images so detailed and powerful they elicited gasps (and even an appreciative whistle) by audience members. “I did this for the work that will come out of it,” said Ted Waitt, vice chairman of the Salk’s board of trustees, of the Waitt Foundation donation. “It’s just a tool put in the hands of the right people,” said Waitt. “Let’s see what you can do.” — Lynne Friedmann is a science writer based in Solana Beach.

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Rancho Santa Fe Review

February 17, 2011

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February 17, 2011

Rancho Santa Fe Review

Salk announces $2 million gift from Conrad T. Prebys for an endowed chair in vision research The Salk Institute for Biological Studies announced Feb. 15 a gift of $2 million from Conrad Prebys, a Salk trustee, to establish the Conrad T. Prebys Endowed Chair in Vision Research for Dr. Tom Albright. As part of their senior scientist endowed chair challenge, Joan and Irwin Jacobs will match the donor's gift with an additional $1 million to establish the donor's named chair at $3 million. "This unique gift will help change the way we view the world," said Salk Institute President William R. Brody. "The discoveries from Tom's lab will illuminate the mechanics of information processing in these high-level visual areas and define their unique contributions to visual per-

ception and visually guided behavior." Conrad Prebys is the owner of Progress Construction Company and a developer of real estate enterprises in California and Texas. He is a major philanthropist in San Diego, inspired to share his good fortune with the local community, and is actively building a legacy of generosity throughout the region. A native of South Bend, Indiana, Prebys was raised in a neighborhood where most of the residents worked in local factories. Encouraged by an inspirational teacher, he was the first of five brothers to graduate from a university. "I couldn't be more pleased to support this extraordinary research. To work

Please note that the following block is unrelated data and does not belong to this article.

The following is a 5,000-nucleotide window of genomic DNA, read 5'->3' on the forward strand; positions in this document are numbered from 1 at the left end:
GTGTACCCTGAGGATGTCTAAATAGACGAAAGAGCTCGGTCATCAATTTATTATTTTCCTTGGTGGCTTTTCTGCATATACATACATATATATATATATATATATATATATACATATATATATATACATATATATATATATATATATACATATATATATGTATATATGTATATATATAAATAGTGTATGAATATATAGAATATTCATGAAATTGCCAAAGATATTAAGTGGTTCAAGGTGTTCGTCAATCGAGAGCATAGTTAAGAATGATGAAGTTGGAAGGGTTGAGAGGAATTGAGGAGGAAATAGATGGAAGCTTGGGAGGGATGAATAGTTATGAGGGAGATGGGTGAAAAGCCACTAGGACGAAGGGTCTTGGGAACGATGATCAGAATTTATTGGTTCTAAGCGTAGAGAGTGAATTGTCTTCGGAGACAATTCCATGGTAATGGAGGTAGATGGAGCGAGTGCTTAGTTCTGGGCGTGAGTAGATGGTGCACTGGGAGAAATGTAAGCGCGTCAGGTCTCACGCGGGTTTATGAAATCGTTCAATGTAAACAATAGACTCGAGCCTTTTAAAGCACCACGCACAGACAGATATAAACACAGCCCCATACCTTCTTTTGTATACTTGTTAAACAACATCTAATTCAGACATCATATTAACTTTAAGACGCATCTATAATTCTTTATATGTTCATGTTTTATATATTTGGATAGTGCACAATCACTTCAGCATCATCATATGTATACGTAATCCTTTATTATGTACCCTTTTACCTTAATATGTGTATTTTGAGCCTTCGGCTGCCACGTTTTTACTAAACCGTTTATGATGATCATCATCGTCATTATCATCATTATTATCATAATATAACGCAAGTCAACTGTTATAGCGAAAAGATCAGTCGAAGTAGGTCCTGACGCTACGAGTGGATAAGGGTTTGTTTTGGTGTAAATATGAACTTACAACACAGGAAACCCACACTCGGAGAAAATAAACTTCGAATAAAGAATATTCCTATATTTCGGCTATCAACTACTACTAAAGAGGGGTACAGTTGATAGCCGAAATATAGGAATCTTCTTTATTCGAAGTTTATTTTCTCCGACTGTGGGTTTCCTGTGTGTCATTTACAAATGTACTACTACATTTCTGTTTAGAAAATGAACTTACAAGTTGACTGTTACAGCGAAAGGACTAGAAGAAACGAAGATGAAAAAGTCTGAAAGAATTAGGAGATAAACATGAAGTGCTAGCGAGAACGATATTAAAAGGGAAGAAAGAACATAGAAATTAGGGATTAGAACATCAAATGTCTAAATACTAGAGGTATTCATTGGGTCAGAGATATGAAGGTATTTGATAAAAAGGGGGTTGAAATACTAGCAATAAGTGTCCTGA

with the Salk on discoveries that can potentially impact millions of people is what draws me to the Institute. Supporting this caliber of groundbreaking science under the leadership of Dr. Albright is inspiring," said Prebys. Thomas D. Albright is a professor and director of the Vision Center Laboratory at the Salk Institute. Throughout his career, he has been seeking new avenues to understand the neuronal structures and events that underlie visual perceptual experience, and their contributions to knowledge, behavior, and consciousness.

(L-R) The Alsadek Family: Adam, Sophia, Louay and Jacob.

â&#x20AC;&#x2DC;A Toast to Torreyâ&#x20AC;&#x2122; event benefitting Torrey Pines High School to be held at RSF estate â&#x20AC;&#x153;A Toast To Torreyâ&#x20AC;? will be held on Sunday, March 6, from 5 p.m.-7 p.m. Torrey Pines High School parents and supporters will enjoy an intimate evening of casual elegance at the beautiful west-side Rancho Santa Fe estate of Louay and Sophia Alsadek. Wine and hors dâ&#x20AC;&#x2122; oeuvres will be served. A bottle of wine donation valued at $35 or more by each guest is requested. Wine donated at this event will be auctioned online beginning March 11 along with trips, entertainment packages, restaurants and many other exciting items. To R.S.V.P. and receive directions, call the Foundation at (858) 793-3551 or email Denise.Small@sduhsd.net. â&#x20AC;&#x153;A Toast to Torrey,â&#x20AC;? the online auction and the main event, â&#x20AC;&#x153;Pump Up the Volume,â&#x20AC;? which will be held at the Belly Up on April 2, support programs that benefit all students at TPHS. Thank you for supporting TPHS, an awardwinning public high school.

Orchestra Nova back in RSF Feb. 27